Even people who aren't into wine break open a bottle of bubbly on New Year's Eve. While true Champagne can be a bit dear, there are wonderful alternatives from around the world. No matter which bottle you choose, skip the celebratory pop that sends the cork flying. It's a waste of wine, it depletes the bottle of the very bubbles you bought the stuff for and it can be downright dangerous. Instead, hold the cork tight, pulling gently as you rotate the bottle. Allow the pressure to escape with a subtle "piff."
If you're looking for a bargain, look no further than the Charles de Fère Brut Reserve. At $9.99 a bottle it's a perennial best buy. This French blend of Chardonnay, Chenin Blanc and Ugni Blanc offers generous apple fruit flavors, with an appealing yeasty quality like fresh bread dough. Nice, persistent bubbles tickle the palate, and the finish is smooth and lovely with a hint of vanilla.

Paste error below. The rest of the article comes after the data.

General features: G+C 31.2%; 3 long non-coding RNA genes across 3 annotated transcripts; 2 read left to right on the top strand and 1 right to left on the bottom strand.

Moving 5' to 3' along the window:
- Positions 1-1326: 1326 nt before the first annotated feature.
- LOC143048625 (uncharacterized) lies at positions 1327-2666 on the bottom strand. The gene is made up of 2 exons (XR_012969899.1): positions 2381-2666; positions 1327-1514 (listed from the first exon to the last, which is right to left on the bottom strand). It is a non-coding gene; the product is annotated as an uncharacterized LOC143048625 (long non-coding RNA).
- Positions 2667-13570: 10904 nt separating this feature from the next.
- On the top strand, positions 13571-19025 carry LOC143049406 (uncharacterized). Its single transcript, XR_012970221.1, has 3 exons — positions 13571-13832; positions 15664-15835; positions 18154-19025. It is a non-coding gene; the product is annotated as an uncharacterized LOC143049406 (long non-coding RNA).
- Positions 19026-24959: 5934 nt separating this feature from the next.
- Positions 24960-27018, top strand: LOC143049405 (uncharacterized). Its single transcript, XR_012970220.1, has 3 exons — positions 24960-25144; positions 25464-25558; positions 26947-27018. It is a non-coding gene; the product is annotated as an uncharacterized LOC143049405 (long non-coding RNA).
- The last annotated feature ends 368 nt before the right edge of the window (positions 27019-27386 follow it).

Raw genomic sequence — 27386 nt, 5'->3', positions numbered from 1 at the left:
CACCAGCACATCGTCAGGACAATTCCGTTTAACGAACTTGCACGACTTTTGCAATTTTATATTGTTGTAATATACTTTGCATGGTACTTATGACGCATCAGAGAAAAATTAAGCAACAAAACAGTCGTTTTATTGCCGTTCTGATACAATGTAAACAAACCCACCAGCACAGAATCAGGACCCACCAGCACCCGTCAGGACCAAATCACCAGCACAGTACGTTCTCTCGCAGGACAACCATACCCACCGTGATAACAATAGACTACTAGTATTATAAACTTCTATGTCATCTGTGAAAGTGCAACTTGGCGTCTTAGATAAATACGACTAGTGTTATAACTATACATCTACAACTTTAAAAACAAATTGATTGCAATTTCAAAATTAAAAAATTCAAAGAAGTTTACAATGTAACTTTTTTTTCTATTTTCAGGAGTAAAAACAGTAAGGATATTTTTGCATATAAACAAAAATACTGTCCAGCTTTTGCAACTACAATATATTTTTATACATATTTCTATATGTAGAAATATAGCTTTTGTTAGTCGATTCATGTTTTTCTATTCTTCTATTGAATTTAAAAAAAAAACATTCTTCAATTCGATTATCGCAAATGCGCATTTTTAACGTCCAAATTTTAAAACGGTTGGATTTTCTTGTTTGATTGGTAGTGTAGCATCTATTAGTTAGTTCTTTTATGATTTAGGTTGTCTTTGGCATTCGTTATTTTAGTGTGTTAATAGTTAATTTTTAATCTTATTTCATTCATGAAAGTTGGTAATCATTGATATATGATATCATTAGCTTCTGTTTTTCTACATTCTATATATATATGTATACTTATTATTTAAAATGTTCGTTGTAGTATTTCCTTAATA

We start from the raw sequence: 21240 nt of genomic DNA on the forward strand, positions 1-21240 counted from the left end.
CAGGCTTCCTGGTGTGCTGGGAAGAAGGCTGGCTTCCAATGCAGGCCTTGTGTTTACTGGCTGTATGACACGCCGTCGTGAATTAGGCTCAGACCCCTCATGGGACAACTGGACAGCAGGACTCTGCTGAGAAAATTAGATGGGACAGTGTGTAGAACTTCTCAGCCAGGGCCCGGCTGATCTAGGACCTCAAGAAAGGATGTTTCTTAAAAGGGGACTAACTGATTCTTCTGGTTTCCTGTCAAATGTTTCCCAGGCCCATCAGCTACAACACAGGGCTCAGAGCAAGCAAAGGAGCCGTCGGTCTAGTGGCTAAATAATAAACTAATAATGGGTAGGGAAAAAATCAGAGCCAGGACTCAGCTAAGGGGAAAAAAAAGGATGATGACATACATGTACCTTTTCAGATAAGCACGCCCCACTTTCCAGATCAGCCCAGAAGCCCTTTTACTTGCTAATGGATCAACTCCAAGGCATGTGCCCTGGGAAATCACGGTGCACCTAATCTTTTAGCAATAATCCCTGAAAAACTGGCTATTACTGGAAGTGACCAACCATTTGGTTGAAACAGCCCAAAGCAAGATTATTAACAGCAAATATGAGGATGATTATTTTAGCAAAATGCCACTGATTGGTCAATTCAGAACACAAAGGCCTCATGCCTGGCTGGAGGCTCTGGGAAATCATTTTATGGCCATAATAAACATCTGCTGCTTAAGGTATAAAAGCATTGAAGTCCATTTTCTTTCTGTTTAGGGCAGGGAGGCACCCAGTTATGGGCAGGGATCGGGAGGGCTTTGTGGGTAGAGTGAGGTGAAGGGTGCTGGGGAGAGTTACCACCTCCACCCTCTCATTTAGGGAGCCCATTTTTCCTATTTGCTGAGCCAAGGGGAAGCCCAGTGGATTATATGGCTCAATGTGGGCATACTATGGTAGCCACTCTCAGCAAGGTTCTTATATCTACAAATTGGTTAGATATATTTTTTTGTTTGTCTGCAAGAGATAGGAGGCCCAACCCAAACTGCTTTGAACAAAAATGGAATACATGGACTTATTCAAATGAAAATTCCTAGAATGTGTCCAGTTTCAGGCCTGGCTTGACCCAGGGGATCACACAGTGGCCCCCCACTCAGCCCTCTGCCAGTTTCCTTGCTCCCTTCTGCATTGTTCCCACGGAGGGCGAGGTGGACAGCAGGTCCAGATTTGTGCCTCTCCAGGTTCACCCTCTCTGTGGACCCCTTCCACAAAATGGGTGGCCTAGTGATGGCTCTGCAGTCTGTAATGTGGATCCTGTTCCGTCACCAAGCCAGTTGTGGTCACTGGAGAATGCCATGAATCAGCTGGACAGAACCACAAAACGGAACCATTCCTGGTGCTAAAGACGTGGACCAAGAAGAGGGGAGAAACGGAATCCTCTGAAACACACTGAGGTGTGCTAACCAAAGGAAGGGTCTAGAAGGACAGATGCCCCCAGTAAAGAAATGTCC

Want to step things up a notch? Look to California, where a number of France's top Champagne houses have opened for business. My continuing favorite is the Roederer Estate Brut Rose, $22, with its light and lovely pink hue. The flavors are all strawberry and soft cherry, but it boasts some nice acidity making this wine a natural to serve with food. The finish offers a delicate impression of toasted bread with a light kiss of sweet lemon.
Trading up to true Champagne doesn't have to break the bank. For just a few bucks more than the Roederer you can score a bottle of Duval-Leroy Brut, an exceptional value at just $28. This medium-bodied blend with the emphasis on Pinot Noir, offers nice touches of toast and vanilla to complement the smooth peach fruit, and the long, crisp finish. Duval-Leroy is a family owned Champagne house that's been in business for almost 150 years. Their Brut just made the Wine Spectator's Top 100 list for 2005. Enjoy it while you can because you can bet the price will be edging up as availability starts to decline.